A setting-sensitive architect
COFFEE WITH WARREN, with Warren Harbeck
Today, as I write this week’s column, marks the anniversary of an unexpected encounter with imagination and vision. Yes, exactly one year ago our longtime coffee companion, Bill Boucock, joined my wife and me for our weekly visit at one of Cochrane’s great coffee shops. Pulling up a chair, he set before us a rather tattered large manilla folder. I thought for sure he was going to share with us more of his life experiences as a then-85-year-old award-winning retired architect.
But not this time! The folder was bursting with pencil sketches of all kinds of small aircraft. “I drew these when I was five years old,” Bill said.
I’d long been aware of his fascination with airplanes. My first serious visit with Bill was in response to his invitation to Airdrie’s exhibition of a century of automotive evolution and powered flight in Canada, which he helped organize.
Interestingly, his childhood fascination with airplanes didn’t carry over to his professional life. Bill has gained fame as an architect of context-sensitive buildings, both public and private.
Most of us, no doubt, have visited one of his master works, the Royal Tyrrell Museum of Palaeontology in Drumheller. Not only do dinosaurs feel right at home there, but the facilities themselves feel at home in their Badlands setting. You see, one of Bill’s strong points has been his commitment to designs for public buildings that are respectful of their natural surroundings. There needs to be visual and functional harmony, he stresses.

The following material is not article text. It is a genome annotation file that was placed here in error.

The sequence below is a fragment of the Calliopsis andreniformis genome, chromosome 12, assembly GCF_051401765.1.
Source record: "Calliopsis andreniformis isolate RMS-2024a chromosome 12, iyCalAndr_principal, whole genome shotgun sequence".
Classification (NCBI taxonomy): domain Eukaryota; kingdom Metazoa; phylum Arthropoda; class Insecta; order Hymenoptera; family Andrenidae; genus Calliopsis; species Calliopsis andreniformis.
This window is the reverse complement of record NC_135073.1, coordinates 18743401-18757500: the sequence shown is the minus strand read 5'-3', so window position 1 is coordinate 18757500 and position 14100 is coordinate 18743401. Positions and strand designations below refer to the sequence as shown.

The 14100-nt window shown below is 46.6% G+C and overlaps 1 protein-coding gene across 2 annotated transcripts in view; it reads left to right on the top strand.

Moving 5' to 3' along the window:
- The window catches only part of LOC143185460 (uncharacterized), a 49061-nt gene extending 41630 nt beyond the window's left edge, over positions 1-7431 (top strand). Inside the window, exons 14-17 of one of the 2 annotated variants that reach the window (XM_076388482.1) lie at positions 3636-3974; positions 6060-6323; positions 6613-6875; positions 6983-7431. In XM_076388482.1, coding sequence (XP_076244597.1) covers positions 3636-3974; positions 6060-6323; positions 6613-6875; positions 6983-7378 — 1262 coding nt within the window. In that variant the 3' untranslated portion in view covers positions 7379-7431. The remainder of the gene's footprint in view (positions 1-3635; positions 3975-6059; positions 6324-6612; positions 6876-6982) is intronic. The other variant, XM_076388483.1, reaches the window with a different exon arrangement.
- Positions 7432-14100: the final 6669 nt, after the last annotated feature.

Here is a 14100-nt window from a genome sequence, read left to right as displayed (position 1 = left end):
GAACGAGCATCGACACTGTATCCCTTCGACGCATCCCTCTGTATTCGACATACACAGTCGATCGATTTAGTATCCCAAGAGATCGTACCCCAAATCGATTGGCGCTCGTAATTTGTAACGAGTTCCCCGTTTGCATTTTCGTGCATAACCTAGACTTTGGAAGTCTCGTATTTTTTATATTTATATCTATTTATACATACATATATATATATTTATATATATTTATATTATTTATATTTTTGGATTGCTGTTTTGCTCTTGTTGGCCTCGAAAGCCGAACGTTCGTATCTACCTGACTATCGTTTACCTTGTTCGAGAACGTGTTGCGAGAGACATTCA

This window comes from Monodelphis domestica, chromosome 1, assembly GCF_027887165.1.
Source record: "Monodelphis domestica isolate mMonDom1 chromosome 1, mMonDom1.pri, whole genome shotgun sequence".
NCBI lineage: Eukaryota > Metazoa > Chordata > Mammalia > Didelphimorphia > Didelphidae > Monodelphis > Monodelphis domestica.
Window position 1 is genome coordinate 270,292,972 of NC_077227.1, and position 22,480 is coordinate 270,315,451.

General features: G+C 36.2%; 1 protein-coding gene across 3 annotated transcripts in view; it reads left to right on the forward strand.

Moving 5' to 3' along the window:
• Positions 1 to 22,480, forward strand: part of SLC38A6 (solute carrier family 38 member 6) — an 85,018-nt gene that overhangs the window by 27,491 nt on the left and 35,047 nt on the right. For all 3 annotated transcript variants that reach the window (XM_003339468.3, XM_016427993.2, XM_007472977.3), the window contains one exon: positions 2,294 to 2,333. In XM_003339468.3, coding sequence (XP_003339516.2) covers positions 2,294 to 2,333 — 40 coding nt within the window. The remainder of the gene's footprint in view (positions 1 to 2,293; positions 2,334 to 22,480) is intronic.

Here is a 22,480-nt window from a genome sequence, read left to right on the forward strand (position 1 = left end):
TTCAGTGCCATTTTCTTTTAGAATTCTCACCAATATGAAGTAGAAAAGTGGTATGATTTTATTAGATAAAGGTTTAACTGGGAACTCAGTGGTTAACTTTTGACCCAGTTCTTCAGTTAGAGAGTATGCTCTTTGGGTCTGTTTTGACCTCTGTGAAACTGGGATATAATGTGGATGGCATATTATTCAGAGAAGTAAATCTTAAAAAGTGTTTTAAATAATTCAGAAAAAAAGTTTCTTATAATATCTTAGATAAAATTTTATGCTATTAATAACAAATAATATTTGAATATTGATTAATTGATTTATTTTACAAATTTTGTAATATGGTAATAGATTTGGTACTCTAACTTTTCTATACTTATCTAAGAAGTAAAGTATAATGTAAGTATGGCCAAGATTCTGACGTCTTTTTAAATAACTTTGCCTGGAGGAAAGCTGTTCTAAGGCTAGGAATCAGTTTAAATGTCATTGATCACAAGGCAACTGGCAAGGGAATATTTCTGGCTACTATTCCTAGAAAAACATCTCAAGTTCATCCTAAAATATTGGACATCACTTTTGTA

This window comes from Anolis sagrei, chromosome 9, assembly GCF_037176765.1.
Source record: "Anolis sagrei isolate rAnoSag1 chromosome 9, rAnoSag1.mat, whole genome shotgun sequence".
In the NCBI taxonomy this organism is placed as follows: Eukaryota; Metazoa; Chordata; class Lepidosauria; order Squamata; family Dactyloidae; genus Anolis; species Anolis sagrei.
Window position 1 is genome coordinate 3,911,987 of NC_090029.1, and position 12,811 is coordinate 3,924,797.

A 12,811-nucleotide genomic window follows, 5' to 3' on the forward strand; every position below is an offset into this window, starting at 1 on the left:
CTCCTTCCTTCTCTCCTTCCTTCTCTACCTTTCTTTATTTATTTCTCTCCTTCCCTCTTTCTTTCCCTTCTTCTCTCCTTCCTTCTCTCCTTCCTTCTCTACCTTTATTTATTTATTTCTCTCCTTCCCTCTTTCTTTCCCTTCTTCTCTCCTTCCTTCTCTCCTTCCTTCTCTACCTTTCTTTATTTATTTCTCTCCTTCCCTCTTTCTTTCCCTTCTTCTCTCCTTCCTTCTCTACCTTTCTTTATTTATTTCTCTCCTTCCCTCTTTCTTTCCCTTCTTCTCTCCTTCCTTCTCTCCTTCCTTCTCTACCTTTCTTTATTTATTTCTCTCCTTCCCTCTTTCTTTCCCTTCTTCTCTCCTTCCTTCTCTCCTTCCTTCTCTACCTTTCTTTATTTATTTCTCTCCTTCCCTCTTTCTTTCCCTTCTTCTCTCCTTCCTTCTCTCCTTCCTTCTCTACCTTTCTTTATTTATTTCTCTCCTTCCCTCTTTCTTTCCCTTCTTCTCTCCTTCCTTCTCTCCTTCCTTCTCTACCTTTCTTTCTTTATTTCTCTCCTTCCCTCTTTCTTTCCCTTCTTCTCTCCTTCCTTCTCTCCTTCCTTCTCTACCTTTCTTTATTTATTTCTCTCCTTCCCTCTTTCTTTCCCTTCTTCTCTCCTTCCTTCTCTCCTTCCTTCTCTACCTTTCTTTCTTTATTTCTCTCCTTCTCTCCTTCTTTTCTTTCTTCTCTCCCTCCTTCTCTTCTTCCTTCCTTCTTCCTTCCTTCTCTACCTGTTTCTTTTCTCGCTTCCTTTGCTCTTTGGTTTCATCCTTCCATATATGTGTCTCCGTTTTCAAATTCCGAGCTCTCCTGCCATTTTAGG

Such sensitivity to natural setting has an important place in residential designs, too, he says. Take his personal home and community, for instance. Bill was the visionary architect who collaborated with visionary developer Mike Simpson to create Toki, the picturesque community along the southwest edge of Cochrane above Jumpingpound Creek.
Homes, office buildings, churches and club houses throughout the Calgary area are blessed with Bill’s designs, characterized by their visual relationship to their surroundings. Especially noteworthy is his design of the Anderson Residence. With its dramatic view of downtown Calgary, it is included in the Alberta Register of Historic Places.
Yes, when only five years old, it was Bill’s fascination with airplanes that put his pen to paper. But it’s been his setting-sensitive architectural designs that really took off. His fascination with airplanes has remained a matter of fun for him, while his architecture has earned him his fame. In both areas, however, it’s been his gift of visioning that has made all the difference — and has made him a very special coffee companion to my wife and me.
In many of our conversations, Bill has shared how, long before he puts pencil to paper when designing a structure, he lives a visual experience in his mind and heart. He wants to have a feeling for the new facility before he commits paper and production to a project.
So, too, he has influenced my wife’s and my writings. Are we just putting words on paper, or are we using words to mirror the beauty of a listening heart, sensitive to setting and sentiment?
Thanks for your positive influence, Bill. Let your wisdom keep taking wings in our direction.
© 2021 Warren Harbeck